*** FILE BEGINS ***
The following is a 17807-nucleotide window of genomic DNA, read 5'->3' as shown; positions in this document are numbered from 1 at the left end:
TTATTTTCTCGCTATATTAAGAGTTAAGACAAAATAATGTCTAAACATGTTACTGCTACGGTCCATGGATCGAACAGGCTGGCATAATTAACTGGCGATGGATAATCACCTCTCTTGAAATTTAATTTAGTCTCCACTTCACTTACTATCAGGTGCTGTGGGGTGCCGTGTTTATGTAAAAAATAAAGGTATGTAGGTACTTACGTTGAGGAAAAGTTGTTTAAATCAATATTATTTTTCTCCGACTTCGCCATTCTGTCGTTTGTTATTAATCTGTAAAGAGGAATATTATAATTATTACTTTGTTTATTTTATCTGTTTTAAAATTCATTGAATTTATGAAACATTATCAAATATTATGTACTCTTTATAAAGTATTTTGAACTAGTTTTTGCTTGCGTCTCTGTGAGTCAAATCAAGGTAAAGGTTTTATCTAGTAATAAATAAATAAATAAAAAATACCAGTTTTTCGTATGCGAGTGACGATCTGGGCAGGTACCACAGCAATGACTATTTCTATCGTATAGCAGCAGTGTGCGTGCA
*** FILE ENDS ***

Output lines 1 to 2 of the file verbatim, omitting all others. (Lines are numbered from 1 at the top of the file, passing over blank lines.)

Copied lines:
The following is a 17807-nucleotide window of genomic DNA, read 5'->3' as shown; positions in this document are numbered from 1 at the left end:
TTATTTTCTCGCTATATTAAGAGTTAAGACAAAATAATGTCTAAACATGTTACTGCTACGGTCCATGGATCGAACAGGCTGGCATAATTAACTGGCGATGGATAATCACCTCTCTTGAAATTTAATTTAGTCTCCACTTCACTTACTATCAGGTGCTGTGGGGTGCCGTGTTTATGTAAAAAATAAAGGTATGTAGGTACTTACGTTGAGGAAAAGTTGTTTAAATCAATATTATTTTTCTCCGACTTCGCCATTCTGTCGTTTGTTATTAATCTGTAAAGAGGAATATTATAATTATTACTTTGTTTATTTTATCTGTTTTAAAATTCATTGAATTTATGAAACATTATCAAATATTATGTACTCTTTATAAAGTATTTTGAACTAGTTTTTGCTTGCGTCTCTGTGAGTCAAATCAAGGTAAAGGTTTTATCTAGTAATAAATAAATAAATAAAAAATACCAGTTTTTCGTATGCGAGTGACGATCTGGGCAGGTACCACAGCAATGACTATTTCTATCGTATAGCAGCAGTGTGCGTGCA